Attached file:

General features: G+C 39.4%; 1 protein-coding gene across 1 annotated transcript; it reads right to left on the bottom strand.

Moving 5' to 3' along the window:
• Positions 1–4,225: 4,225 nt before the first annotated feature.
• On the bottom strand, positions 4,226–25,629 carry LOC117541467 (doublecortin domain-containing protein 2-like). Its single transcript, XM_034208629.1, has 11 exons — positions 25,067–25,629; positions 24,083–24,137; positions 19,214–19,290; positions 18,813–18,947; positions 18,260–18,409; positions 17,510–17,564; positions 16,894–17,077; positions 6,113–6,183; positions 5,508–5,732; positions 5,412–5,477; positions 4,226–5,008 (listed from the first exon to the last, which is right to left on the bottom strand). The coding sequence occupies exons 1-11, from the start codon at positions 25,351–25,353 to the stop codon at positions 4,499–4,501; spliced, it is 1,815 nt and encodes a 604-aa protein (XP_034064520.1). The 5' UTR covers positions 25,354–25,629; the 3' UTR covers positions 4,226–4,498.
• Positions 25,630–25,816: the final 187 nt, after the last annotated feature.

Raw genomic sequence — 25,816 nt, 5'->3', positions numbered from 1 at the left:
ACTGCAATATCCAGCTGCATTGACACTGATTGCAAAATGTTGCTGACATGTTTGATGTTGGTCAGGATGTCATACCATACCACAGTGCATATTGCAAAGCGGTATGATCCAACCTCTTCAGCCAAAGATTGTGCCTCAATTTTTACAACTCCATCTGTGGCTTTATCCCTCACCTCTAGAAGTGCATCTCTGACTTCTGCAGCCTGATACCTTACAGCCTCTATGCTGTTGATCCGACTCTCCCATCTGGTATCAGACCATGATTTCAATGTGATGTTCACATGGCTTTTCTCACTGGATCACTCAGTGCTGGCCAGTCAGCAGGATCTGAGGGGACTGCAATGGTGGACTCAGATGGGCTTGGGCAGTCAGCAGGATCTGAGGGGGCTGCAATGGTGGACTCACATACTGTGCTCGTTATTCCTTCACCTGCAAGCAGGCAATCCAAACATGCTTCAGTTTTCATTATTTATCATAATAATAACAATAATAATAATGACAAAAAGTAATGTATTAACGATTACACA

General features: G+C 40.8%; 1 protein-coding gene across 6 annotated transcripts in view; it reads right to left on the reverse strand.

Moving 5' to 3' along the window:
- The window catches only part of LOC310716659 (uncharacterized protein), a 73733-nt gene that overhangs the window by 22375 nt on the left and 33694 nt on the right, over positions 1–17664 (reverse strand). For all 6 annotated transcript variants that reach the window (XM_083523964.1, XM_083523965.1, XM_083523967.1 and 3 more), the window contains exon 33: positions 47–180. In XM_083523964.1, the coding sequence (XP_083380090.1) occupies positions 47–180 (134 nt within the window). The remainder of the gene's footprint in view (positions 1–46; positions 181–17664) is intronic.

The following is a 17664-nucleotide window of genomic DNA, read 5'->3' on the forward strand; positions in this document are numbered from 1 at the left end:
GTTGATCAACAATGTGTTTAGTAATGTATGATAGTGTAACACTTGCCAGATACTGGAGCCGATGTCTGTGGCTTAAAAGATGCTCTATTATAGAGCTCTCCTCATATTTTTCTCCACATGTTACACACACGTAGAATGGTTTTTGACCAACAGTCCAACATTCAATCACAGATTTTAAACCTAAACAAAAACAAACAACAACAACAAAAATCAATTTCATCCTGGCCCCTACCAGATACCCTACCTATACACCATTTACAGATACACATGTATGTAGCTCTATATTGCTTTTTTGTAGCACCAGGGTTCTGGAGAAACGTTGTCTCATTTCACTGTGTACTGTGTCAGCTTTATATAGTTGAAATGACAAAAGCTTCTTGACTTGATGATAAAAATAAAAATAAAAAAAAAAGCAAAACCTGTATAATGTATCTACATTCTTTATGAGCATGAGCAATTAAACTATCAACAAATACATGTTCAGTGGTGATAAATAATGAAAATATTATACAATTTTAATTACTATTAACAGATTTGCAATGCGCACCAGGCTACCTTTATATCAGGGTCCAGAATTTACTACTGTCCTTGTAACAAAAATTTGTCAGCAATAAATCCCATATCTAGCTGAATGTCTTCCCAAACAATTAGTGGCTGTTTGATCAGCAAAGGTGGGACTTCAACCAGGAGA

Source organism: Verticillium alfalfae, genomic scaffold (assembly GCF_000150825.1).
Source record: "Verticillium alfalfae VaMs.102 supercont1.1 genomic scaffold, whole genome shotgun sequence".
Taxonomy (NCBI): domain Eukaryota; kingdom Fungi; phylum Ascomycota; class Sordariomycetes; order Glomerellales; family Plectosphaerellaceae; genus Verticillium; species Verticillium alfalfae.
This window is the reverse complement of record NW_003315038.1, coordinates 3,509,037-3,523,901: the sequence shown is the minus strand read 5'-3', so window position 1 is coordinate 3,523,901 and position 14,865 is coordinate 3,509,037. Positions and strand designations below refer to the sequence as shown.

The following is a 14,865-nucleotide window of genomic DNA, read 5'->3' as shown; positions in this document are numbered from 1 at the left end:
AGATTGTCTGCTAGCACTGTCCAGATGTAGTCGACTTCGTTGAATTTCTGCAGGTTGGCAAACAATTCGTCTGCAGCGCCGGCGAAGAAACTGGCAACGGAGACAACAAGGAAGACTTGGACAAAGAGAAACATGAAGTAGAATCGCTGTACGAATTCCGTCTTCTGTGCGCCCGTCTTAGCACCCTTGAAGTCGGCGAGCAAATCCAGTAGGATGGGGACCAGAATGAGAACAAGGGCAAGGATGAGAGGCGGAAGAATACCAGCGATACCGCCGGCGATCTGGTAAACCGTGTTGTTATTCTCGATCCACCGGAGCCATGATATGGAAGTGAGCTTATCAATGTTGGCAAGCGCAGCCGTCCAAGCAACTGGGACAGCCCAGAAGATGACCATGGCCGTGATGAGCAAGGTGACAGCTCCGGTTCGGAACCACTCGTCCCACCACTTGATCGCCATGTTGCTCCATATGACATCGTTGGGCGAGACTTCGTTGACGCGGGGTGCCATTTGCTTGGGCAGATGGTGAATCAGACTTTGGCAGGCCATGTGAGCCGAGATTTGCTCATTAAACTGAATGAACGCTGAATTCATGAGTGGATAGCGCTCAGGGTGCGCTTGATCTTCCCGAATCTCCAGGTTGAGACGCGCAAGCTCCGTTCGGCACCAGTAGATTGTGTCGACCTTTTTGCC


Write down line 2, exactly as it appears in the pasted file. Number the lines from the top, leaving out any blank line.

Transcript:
Moving 5' to 3' along the window: